Sometimes, it is a step used to make a preparation for allegro (before it begins), if it helps. And generally, we skip the battement tendu front, it is more like a slide of the front foot on the floor with plié and transfer of weight. Sorry if it is more confusing.

Edited by Plume
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I have understood the transfer of weight from one leg to another through 4th position. The rest, I am confused. No matter. Are you discussing transfering the weight through 4th with a rise to demi pointe attitude croisé back?

 

If so, in Vaganova it would spring up, but it is not a temps lié. I cannot say in other methods of teaching.

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I think yes.

I have found an example with arabesque at 00:17: www.dailymotion.com/video/x3eezwp .

 

Thank you for your patience and your help.

The rule you have given works for several methods, I will try to follow it.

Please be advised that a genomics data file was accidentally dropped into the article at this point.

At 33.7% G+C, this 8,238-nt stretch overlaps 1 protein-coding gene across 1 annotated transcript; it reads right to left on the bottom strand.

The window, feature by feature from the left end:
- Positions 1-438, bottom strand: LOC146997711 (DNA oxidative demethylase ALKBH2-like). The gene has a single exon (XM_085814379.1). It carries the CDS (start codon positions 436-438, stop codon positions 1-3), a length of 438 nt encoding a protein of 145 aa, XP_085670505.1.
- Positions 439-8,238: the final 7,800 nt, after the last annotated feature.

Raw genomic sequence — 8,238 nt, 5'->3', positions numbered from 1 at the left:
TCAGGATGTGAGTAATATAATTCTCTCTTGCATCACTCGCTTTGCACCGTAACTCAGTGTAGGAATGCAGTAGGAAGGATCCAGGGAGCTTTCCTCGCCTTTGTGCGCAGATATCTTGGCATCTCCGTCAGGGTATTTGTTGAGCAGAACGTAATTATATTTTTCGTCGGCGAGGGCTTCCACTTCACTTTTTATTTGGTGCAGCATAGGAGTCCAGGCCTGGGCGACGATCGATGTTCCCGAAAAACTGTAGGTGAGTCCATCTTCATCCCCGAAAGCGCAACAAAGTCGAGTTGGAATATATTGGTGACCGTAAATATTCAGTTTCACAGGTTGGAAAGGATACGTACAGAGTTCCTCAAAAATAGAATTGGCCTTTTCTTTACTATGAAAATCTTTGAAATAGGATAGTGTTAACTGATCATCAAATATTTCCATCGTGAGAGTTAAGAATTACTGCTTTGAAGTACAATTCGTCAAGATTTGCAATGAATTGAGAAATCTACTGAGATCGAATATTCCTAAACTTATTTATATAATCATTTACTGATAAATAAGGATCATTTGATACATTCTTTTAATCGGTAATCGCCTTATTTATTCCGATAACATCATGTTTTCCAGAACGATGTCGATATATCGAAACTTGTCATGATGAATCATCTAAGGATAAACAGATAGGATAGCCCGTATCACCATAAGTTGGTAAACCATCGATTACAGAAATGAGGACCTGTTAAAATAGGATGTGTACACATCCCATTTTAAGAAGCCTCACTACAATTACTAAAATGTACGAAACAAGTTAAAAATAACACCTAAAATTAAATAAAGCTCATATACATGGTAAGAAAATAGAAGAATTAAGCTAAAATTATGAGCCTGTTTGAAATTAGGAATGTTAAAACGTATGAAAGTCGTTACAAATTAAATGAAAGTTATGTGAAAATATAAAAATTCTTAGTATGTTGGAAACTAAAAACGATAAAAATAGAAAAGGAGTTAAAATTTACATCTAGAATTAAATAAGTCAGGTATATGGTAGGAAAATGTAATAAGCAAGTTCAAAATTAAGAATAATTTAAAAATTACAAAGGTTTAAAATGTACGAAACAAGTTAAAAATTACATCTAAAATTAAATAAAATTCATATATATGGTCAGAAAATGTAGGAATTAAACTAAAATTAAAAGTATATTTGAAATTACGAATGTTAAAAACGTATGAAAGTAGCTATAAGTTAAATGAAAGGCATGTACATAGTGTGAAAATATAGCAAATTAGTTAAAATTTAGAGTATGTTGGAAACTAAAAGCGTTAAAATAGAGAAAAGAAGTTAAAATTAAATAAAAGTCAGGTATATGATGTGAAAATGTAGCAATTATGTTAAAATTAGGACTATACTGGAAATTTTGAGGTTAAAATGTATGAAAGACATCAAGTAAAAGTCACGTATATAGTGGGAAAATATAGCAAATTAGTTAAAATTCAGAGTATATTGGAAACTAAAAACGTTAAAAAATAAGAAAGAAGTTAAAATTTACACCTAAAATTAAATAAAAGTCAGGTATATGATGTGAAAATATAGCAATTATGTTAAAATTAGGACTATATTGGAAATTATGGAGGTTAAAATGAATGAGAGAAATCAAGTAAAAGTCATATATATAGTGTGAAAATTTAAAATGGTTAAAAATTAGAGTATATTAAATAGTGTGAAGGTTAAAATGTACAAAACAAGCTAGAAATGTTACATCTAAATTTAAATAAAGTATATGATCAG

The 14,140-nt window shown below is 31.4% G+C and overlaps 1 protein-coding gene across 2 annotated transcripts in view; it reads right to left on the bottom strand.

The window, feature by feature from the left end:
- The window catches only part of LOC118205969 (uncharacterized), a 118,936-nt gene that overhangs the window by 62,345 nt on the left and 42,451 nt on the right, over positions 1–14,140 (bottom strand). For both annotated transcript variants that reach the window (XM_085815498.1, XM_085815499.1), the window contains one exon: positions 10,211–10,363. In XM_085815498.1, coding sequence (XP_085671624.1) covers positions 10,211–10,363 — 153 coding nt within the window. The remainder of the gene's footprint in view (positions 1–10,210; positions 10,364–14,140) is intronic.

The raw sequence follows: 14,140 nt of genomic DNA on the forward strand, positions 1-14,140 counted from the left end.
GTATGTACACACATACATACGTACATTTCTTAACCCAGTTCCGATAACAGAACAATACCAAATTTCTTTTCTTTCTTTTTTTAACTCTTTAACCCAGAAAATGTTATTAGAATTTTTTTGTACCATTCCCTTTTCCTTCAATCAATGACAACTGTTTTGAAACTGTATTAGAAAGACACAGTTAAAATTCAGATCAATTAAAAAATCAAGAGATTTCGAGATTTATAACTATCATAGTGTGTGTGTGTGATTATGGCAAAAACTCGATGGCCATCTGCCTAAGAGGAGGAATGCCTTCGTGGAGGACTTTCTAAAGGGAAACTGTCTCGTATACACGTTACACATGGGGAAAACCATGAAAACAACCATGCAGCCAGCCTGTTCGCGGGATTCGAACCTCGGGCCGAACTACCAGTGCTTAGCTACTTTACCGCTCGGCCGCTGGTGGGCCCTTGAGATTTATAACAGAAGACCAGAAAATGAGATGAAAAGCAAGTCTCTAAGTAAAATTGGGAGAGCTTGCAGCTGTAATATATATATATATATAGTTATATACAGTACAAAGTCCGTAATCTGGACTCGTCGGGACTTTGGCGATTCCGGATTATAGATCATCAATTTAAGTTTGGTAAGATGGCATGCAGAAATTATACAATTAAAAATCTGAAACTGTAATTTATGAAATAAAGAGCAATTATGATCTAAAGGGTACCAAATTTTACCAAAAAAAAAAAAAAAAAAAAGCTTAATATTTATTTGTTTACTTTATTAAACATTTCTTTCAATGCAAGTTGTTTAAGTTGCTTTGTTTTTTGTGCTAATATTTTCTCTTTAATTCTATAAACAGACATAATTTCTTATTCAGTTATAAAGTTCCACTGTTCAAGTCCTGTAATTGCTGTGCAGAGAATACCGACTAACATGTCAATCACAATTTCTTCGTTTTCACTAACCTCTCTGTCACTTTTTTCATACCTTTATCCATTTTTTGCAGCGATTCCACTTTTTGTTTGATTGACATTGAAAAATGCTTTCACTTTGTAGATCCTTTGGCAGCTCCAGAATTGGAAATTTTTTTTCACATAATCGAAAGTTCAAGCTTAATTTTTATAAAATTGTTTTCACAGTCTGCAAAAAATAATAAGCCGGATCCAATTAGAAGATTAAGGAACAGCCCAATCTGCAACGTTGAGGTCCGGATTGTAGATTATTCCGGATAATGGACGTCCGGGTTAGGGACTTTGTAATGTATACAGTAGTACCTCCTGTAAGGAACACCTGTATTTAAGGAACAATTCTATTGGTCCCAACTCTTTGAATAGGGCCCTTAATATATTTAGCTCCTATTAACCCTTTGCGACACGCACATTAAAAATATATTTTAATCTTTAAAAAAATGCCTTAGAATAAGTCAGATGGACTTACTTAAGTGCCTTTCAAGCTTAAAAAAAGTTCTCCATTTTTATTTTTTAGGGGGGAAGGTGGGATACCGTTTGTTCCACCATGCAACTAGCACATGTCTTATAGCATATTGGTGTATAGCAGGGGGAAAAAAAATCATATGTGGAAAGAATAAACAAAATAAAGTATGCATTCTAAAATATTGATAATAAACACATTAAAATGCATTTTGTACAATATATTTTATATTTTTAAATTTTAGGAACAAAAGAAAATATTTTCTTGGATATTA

Thank you Ms. Leigh too. There is a verb "élever" but I did not know that could be a name related to ballet.

 

It was also interesting to see that several methods may have the same way of doing things. :happy:

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  • 4 years later...

This topic is great. I hate to passe in demipointe without barré but it seems like it is a must. Is it really? I mean I have never seen it ina coreography that someone stands on one foot en pointe or demi pointe for more than 2 seconds. Example is the rose adagio. I know that is not in passe. So my question is:

Is passe in relevé that important for combinations and turns that you should master it to stand in it to the infinity or is it just an exeelrcise that helps you find the center of the balanced body and posture for turns?

Of course I wish to get over the before mentioned fake balance but how long should you stand in it to say that you ar okay? 3 seconds? 5? 20? Anyone does it for that long or just some slowmo instagram trick it is?

I do not mean to disrespect the methods. I just wonder if it is just an exercise or a ballet stance like sous sous for example.